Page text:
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Texture Coordinates are usually expressed in the range between [0,1]. Each (textured) vertex will have these coordinates. These coordinates are mapped to texels in the actual texture. [0,0] is the top left corner, [1,1] the bottom-right corner. When the coordinates are in a range that is multiple of 1, the texture will repeat itself. For example, for a ...


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The first formula you mentioned is not suitable for the result you want to achieve. I suggest the following formula instead: float3 n = abs(input.normal.xyz); float2 tileUV = float2(dot(n, input.pos3D.zxx), dot(-n, input.pos3D.yzy)); The n vector basically selects the side of the cube, as exactly one coordinate is 1, the others are ...


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So the short answer is to turn on the debug layer. Thanks to @Nathan Reed for pointing that out. I tested it out and verified that it does indeed detect when shader signatures are incompatible. I also verified that new SV inputs to a shader stage must come last in the list of inputs.


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Mono should behave the same way as .Net and the MSDN has this to say on preprocessor instructions ... When the C# compiler encounters an #if directive, followed eventually by an #endif directive, it will compile the code between the directives only if the specified symbol is defined. Unlike C and C++, you cannot assign a numeric value to a symbol; the #if ...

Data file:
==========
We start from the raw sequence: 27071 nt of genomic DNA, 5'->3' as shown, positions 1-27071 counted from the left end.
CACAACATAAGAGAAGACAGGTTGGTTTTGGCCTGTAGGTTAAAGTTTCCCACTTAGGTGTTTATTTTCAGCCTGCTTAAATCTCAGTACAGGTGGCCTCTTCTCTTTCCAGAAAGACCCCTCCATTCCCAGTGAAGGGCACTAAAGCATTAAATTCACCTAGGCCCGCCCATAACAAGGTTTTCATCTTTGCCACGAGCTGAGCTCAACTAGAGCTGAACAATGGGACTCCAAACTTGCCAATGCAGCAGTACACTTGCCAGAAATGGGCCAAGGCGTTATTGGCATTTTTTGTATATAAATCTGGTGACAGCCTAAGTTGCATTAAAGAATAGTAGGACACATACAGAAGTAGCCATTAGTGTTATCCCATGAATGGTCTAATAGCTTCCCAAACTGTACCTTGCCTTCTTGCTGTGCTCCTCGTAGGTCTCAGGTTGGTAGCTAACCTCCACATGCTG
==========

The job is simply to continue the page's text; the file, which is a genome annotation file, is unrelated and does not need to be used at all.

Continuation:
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"Do as little work in the GS as is reasonable. The GS happens after the post-T&L cache, and you want to get as much out of that as possible. So do as much of your real transformation work as is reasonable in the vertex shader." (Source) In addition vertex shaders are always run on all vertices and if no vertex modification or transformation is required, ...


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As per common practices, transformations from local object space to homogeneous clip space occur in the vertex shader while things which include manipulating the geometry data of an object as a whole happen in the geometry shader (like tesselation and particle effects). The vertex shader can handle only one vertex at a time. Thus it makes sense to do ...


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To do this, you must sample your alpha texture in the depth buffer creation fragment shader, which is ShadowCasterFP in your code. When you sampled the texture, you should discard pixels below a certain alpha level, or do a clip: if( color.a<0.1 ) discard; clip( color.a<0.1?-1:1 ); //where color is your sampled texture at the current fragment ...



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